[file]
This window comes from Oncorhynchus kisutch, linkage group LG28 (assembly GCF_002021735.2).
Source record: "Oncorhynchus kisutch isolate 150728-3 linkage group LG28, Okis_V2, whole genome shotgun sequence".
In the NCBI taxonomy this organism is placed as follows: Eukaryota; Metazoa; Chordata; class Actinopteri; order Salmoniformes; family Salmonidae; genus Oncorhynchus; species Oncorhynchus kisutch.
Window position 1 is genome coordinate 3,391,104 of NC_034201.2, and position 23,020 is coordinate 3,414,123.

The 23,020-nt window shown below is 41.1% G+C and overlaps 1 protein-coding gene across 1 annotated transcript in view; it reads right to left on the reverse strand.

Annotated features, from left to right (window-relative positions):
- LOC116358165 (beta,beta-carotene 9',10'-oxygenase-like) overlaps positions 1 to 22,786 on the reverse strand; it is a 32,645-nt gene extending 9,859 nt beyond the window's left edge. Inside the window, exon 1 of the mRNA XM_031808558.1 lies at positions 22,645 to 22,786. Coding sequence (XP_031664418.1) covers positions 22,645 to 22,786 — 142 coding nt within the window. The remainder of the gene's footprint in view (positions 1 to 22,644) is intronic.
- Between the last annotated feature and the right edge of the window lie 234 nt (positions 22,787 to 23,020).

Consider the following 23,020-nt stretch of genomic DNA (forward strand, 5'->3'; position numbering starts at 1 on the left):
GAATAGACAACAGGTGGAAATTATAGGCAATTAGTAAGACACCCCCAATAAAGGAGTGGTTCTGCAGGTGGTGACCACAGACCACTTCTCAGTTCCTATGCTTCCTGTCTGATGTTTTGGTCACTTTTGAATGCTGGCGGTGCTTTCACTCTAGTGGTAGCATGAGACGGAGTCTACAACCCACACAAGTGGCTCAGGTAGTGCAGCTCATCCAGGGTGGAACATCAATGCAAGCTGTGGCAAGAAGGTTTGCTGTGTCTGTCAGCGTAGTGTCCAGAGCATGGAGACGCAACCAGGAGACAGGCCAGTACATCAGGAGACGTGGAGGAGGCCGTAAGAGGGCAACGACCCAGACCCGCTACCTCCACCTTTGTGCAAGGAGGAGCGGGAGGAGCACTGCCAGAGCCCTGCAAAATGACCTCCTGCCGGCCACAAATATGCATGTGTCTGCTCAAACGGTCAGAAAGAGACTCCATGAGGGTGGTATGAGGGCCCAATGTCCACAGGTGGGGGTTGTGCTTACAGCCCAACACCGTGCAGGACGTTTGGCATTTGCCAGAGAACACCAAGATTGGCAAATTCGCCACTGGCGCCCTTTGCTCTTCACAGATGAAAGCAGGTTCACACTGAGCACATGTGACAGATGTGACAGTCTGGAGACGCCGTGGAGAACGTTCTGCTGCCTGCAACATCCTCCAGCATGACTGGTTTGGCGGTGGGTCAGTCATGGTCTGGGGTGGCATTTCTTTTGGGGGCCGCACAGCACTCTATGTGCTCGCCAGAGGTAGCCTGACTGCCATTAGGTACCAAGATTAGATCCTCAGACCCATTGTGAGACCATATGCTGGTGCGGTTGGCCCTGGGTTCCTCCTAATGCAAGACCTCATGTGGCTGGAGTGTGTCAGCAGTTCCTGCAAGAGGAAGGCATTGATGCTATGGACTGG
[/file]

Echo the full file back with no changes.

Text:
This window comes from Oncorhynchus kisutch, linkage group LG28 (assembly GCF_002021735.2).
Source record: "Oncorhynchus kisutch isolate 150728-3 linkage group LG28, Okis_V2, whole genome shotgun sequence".
In the NCBI taxonomy this organism is placed as follows: Eukaryota; Metazoa; Chordata; class Actinopteri; order Salmoniformes; family Salmonidae; genus Oncorhynchus; species Oncorhynchus kisutch.
Window position 1 is genome coordinate 3,391,104 of NC_034201.2, and position 23,020 is coordinate 3,414,123.

The 23,020-nt window shown below is 41.1% G+C and overlaps 1 protein-coding gene across 1 annotated transcript in view; it reads right to left on the reverse strand.

Annotated features, from left to right (window-relative positions):
- LOC116358165 (beta,beta-carotene 9',10'-oxygenase-like) overlaps positions 1 to 22,786 on the reverse strand; it is a 32,645-nt gene extending 9,859 nt beyond the window's left edge. Inside the window, exon 1 of the mRNA XM_031808558.1 lies at positions 22,645 to 22,786. Coding sequence (XP_031664418.1) covers positions 22,645 to 22,786 — 142 coding nt within the window. The remainder of the gene's footprint in view (positions 1 to 22,644) is intronic.
- Between the last annotated feature and the right edge of the window lie 234 nt (positions 22,787 to 23,020).

Consider the following 23,020-nt stretch of genomic DNA (forward strand, 5'->3'; position numbering starts at 1 on the left):
GAATAGACAACAGGTGGAAATTATAGGCAATTAGTAAGACACCCCCAATAAAGGAGTGGTTCTGCAGGTGGTGACCACAGACCACTTCTCAGTTCCTATGCTTCCTGTCTGATGTTTTGGTCACTTTTGAATGCTGGCGGTGCTTTCACTCTAGTGGTAGCATGAGACGGAGTCTACAACCCACACAAGTGGCTCAGGTAGTGCAGCTCATCCAGGGTGGAACATCAATGCAAGCTGTGGCAAGAAGGTTTGCTGTGTCTGTCAGCGTAGTGTCCAGAGCATGGAGACGCAACCAGGAGACAGGCCAGTACATCAGGAGACGTGGAGGAGGCCGTAAGAGGGCAACGACCCAGACCCGCTACCTCCACCTTTGTGCAAGGAGGAGCGGGAGGAGCACTGCCAGAGCCCTGCAAAATGACCTCCTGCCGGCCACAAATATGCATGTGTCTGCTCAAACGGTCAGAAAGAGACTCCATGAGGGTGGTATGAGGGCCCAATGTCCACAGGTGGGGGTTGTGCTTACAGCCCAACACCGTGCAGGACGTTTGGCATTTGCCAGAGAACACCAAGATTGGCAAATTCGCCACTGGCGCCCTTTGCTCTTCACAGATGAAAGCAGGTTCACACTGAGCACATGTGACAGATGTGACAGTCTGGAGACGCCGTGGAGAACGTTCTGCTGCCTGCAACATCCTCCAGCATGACTGGTTTGGCGGTGGGTCAGTCATGGTCTGGGGTGGCATTTCTTTTGGGGGCCGCACAGCACTCTATGTGCTCGCCAGAGGTAGCCTGACTGCCATTAGGTACCAAGATTAGATCCTCAGACCCATTGTGAGACCATATGCTGGTGCGGTTGGCCCTGGGTTCCTCCTAATGCAAGACCTCATGTGGCTGGAGTGTGTCAGCAGTTCCTGCAAGAGGAAGGCATTGATGCTATGGACTGG